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Data Privacy DayBeckage Attorneys Make 2021 Data Security & Privacy Predictions in Observance of Data Privacy Day

Beckage Attorneys Make 2021 Data Security & Privacy Predictions in Observance of Data Privacy Day

Today is Data Privacy Day – an international event held annually on January 28th with the purpose of promoting privacy and data protection best practices for consumers and businesses. At Beckage, every day is Data Privacy Day – our team of lawyers and technologists works daily with clients on data security and privacy measures, from developing policies and procedures to comply with international and domestic privacy regimes to responding to headline-making data incidents and defending clients in data security and privacy class actions.

The legal landscape surrounding data security and privacy is constantly evolving to adapt to technological advancements and global privacy trends. In observance of this holiday, we asked some of our experienced team members what they expect to see in this space in 2021.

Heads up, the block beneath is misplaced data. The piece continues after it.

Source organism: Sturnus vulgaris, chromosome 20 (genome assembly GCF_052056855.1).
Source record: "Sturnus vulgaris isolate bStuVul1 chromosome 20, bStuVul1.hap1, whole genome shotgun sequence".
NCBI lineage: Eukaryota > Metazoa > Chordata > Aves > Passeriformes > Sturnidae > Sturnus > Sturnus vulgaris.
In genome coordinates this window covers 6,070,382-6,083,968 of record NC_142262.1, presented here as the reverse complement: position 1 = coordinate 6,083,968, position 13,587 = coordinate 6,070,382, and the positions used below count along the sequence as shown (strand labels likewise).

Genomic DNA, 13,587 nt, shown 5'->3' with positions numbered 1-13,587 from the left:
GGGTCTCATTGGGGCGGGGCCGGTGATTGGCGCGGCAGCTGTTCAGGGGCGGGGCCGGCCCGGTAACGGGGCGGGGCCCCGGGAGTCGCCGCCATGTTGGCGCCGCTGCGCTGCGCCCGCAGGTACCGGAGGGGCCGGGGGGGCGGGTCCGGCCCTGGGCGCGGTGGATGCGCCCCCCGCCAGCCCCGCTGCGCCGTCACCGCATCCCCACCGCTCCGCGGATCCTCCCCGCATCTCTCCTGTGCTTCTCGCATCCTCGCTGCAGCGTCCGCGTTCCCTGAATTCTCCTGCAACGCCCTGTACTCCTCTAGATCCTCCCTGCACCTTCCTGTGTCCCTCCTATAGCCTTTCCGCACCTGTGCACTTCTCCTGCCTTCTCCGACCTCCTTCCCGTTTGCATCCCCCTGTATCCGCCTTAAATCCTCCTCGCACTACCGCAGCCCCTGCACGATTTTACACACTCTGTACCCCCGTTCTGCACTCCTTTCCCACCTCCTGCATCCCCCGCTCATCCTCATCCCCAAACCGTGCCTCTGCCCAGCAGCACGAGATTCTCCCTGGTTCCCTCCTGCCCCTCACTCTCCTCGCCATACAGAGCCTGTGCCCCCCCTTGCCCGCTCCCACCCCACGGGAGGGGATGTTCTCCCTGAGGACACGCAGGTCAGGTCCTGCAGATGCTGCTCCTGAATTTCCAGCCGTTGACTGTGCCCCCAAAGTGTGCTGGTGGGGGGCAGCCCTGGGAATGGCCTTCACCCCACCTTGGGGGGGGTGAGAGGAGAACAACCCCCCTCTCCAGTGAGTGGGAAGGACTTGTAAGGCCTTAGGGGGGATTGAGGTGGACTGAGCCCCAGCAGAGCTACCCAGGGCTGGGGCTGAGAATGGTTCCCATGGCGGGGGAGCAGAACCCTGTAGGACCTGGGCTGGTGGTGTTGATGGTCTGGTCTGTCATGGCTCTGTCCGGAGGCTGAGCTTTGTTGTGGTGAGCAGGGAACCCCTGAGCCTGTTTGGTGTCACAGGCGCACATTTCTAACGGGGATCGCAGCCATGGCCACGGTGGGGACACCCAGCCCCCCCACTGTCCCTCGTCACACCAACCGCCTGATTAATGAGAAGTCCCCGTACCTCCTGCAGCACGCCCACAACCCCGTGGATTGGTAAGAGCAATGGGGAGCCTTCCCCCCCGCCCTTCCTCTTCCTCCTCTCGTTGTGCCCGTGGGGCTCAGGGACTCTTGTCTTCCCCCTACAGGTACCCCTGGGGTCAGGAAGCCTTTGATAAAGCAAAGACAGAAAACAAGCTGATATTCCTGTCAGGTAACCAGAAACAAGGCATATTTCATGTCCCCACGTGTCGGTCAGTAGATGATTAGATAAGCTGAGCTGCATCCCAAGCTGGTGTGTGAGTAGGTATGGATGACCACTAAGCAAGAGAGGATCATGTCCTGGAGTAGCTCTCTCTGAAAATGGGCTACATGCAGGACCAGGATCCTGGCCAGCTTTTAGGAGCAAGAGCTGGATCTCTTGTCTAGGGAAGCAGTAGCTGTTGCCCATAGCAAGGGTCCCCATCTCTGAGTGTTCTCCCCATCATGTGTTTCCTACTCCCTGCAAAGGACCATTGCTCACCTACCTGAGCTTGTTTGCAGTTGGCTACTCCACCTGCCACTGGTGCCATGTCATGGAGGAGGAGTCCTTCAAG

Litigation – Myriah V. Jaworski, Esq. CIPP/US, CIPP/E

My data privacy prediction for 2021 is also related to biometrics. This year we will see the continued rise of regulation over and litigation concerning the use of biometric information.

A few years after the Illinois State Legislature passed BIPA, the Biometric Information Privacy Act, we started to see a slew of class action lawsuits filed against businesses alleged to have violated BIPA’s written release requirement. BIPA class actions have ranged from headline-making cases against major tech companies, such has Facebook, to small and medium-sized businesses across numerous industries.

While biometric lawsuits were once viewed as a risk associated only with doing business in Illinois, other states, like Washington and Texas, have followed suit by passing their own laws mimicking BIPA and others are eyeing their own biometric privacy bills. Of note, a bill nearly identical to BIPA is pending in the New York State legislature, which, if passed, could have a much larger impact on businesses given that New York is one of the largest economies in the United States.

At the federal level, we have recently seen the Federal Trade Commission (FTC) enter the biometric conversation with its consent agreement with EverAlbum, Inc. This consent order may have set a nation-wide standard for businesses’ use and collection of biometric information, regardless of whether those businesses operate in states that have enacted or pending biometric privacy laws.